IEDA
Project Information
Collaborative Research: Subglacial Antarctic Lakes Scientific Access (SALSA): Integrated Study of Carbon Cycling in Hydrologically-active Subglacial Environments
Short Title:
SALSA
Start Date:
2016-08-31
End Date:
2021-08-31
Description/Abstract
The Antarctic subglacial environment remains one of the least explored regions on Earth. This project will examine the physical and biological characteristics of Subglacial Lake Mercer, a lake that lies 1200m beneath the West Antarctic Ice Sheet. This study will address key questions relating to the stability of the ice sheet, the subglacial hydrological system, and the deep-cold subglacial biosphere. The education and outreach component aims to widely disseminate results to the scientific community and to the general public through short films, a blog, and a website.

Subglacial Lake Mercer is one of the larger hydrologically active lakes in the southern basin of the Whillans Ice Plain, West Antarctica. It receives about 25 percent of its water from East Antarctica with the remainder originating from West Antarctica, is influenced by drain/fill cycles in a lake immediately upstream (Subglacial Lake Conway), and lies about 100 km upstream of the present grounding line of the Ross Ice Shelf. This site will yield information on the history of the Whillans and Mercer Ice Streams, and on grounding line migration. The integrated study will include direct sampling of basal ice, water, and sediment from the lake in concert with surface geophysical surveys over a three-year period to define the hydrological connectivity among lakes on the Whillans Ice Plain and their flow paths to the sea. The geophysical surveys will furnish information on subglacial hydrology, aid the site selection for hot-water drilling, and provide spatial context for interpreting findings. The hot-water-drilled boreholes will be used to collect basal ice samples, provide access for direct measurement of subglacial physical, chemical, and biological conditions in the water column and sediments, and to explore the subglacial water cavities using a remotely operated vehicle equipped with sensors, cameras, and sampling equipment. Data collected from this study will address the overarching hypothesis \"Contemporary biodiversity and carbon cycling in hydrologically-active subglacial environments associated with the Mercer and Whillans ice streams are regulated by the mineralization and cycling of relict marine organic matter and through interactions among ice, rock, water, and sediments\". The project will be undertaken by a collaborative team of scientists, with expertise in microbiology, biogeochemistry, hydrology, geophysics, glaciology, marine geology, paleoceanography, and science communication.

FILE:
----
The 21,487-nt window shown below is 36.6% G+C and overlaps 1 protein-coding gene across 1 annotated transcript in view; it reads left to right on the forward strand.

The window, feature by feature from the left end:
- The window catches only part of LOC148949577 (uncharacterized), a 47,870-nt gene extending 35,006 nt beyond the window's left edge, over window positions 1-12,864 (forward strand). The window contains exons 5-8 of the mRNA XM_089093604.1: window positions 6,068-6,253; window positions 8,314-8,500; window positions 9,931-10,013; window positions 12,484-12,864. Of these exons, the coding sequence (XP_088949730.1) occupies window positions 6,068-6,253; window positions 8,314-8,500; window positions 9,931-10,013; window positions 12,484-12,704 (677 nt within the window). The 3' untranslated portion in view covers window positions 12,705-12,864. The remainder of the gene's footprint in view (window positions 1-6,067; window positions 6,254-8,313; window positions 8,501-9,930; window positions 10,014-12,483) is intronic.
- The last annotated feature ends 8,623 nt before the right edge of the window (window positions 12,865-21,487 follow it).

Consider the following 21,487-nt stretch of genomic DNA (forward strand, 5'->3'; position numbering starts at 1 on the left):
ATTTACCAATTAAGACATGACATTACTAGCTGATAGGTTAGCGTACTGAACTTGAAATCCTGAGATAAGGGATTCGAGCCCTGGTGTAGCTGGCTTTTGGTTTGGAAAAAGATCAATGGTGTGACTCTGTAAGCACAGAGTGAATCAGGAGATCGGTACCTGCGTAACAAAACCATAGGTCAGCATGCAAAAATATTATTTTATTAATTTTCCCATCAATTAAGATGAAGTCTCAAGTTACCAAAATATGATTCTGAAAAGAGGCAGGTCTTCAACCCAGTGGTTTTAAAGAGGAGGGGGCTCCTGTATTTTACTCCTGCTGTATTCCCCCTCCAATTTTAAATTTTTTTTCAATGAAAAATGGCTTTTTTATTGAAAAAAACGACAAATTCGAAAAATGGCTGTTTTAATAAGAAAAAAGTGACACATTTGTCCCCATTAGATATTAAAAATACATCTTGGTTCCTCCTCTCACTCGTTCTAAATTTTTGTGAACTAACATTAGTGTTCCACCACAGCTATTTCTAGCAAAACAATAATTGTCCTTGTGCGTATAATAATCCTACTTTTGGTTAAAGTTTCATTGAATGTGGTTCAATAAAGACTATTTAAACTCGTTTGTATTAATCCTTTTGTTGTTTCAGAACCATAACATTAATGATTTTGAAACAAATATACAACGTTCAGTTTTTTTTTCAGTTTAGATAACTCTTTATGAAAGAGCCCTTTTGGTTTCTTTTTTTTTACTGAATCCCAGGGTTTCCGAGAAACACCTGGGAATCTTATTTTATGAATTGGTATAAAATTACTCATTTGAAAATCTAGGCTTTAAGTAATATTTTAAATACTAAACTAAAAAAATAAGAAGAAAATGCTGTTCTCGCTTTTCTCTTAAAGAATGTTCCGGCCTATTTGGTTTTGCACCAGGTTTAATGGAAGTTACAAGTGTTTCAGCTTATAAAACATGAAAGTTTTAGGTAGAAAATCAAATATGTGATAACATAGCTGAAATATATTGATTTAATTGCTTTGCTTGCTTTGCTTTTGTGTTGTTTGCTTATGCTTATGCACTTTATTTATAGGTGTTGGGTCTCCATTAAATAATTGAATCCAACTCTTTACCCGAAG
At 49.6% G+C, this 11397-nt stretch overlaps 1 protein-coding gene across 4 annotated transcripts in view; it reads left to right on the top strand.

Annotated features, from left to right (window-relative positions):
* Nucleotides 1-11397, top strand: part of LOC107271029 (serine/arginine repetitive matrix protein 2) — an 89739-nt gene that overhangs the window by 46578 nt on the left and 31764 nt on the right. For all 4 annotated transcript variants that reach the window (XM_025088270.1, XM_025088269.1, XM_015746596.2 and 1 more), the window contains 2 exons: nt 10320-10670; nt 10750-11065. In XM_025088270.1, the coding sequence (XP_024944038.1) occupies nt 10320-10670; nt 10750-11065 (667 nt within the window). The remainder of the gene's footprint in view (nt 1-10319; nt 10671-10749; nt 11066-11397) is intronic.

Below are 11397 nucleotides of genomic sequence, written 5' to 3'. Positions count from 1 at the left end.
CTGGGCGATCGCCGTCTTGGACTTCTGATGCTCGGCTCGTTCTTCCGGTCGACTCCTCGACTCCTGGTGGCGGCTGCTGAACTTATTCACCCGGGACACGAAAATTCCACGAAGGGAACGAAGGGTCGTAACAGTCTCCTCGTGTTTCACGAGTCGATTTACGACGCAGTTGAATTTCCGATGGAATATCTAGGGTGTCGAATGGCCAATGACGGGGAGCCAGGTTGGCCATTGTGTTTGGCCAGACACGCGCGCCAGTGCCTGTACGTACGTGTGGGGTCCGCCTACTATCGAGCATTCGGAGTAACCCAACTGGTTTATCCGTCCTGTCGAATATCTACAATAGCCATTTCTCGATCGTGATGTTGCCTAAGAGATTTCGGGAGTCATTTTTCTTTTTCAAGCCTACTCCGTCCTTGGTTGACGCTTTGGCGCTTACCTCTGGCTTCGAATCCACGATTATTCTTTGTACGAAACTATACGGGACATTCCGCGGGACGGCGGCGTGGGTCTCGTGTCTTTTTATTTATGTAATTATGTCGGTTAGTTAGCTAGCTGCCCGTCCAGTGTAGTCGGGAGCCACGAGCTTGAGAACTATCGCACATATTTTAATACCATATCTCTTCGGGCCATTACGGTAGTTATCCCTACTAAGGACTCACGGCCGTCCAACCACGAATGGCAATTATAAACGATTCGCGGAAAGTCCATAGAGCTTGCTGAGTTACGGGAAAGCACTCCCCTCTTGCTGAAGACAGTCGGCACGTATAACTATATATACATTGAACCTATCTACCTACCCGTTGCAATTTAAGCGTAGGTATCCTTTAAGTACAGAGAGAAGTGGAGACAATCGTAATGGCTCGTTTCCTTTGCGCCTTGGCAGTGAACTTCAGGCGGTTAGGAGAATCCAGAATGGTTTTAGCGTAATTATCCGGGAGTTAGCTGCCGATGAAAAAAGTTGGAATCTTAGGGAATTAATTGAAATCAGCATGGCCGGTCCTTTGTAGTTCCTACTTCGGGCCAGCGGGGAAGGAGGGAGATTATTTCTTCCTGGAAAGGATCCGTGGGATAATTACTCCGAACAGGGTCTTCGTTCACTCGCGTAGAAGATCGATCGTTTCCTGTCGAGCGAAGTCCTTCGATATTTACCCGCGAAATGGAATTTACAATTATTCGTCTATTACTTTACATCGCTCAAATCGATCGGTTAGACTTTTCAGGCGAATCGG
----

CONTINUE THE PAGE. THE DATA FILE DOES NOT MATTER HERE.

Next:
Personnel
Person Role
Rosenheim, Brad Investigator
Fricker, Helen Investigator
Priscu, John Investigator and contact
Christner, Brent Investigator
Leventer, Amy Investigator
Dore, John Co-Investigator
Lyons, W. Berry Investigator
Funding
Antarctic Glaciology Award # 1543537
Antarctic Integrated System Science Award # 1543537
Antarctic Glaciology Award # 1543453
Antarctic Integrated System Science Award # 1543453
Antarctic Instrumentation and Support Award # 1543441
Antarctic Integrated System Science Award # 1543441
Antarctic Glaciology Award # 1543405
Antarctic Integrated System Science Award # 1543405
Antarctic Glaciology Award # 1543396
Antarctic Integrated System Science Award # 1543396
Antarctic Glaciology Award # 1543347
Antarctic Integrated System Science Award # 1543347
AMD - DIF Record(s)
Deployment
Deployment Type
SALSA field camp
Data Management Plan
None in the Database
Publications
  1. Rutishauser, A., Blankenship, D. D., Sharp, M., Skidmore, M. L., Greenbaum, J. S., Grima, C., … Young, D. A. (2018). Discovery of a hypersaline subglacial lake complex beneath Devon Ice Cap, Canadian Arctic. Science Advances, 4(4), eaar4353. (doi:10.1126/sciadv.aar4353)
  2. Hawkings, J. R., Skidmore, M. L., Wadham, J. L., Priscu, J. C., Morton, P. L., … Hatton, J. E. (2020). Enhanced trace element mobilization by Earth’s ice sheets. Proceedings of the National Academy of Sciences, 117(50), 31648–31659. (doi:10.1073/pnas.2014378117)
  3. Santibáñez, P. A., Michaud, A. B., Vick‐Majors, T. J., D’Andrilli, J., Chiuchiolo, A., Hand, K. P., & Priscu, J. C. (2019). Differential Incorporation of Bacteria, Organic Matter, and Inorganic Ions Into Lake Ice During Ice Formation. Journal of Geophysical Research: Biogeosciences, 124(3), 585–600. (doi:10.1029/2018jg004825)
  4. Venturelli, R. A., Siegfried, M. R., Roush, K. A., Li, W., Burnett, J., Zook, R., … Rosenheim, B. E. (2020). Mid‐Holocene Grounding Line Retreat and Readvance at Whillans Ice Stream, West Antarctica. Geophysical Research Letters, 47(15). (doi:10.1029/2020gl088476)
  5. Li, W., Dore, J. E., Steigmeyer, A. J., Cho, Y., Kim, O., Liu, Y., … Priscu, J. C. (2019). Methane production in the oxygenated water column of a perennially ice‐covered Antarctic lake. Limnology and Oceanography, 65(1), 143–156. (doi:10.1002/lno.11257)
  6. Siegfried, M. R., Medley, B., Larson, K. M., Fricker, H. A., & Tulaczyk, S. (2017). Snow accumulation variability on a West Antarctic ice stream observed with GPS reflectometry, 2007–2017. Geophysical Research Letters, 44(15), 7808–7816. (doi:10.1002/2017gl074039)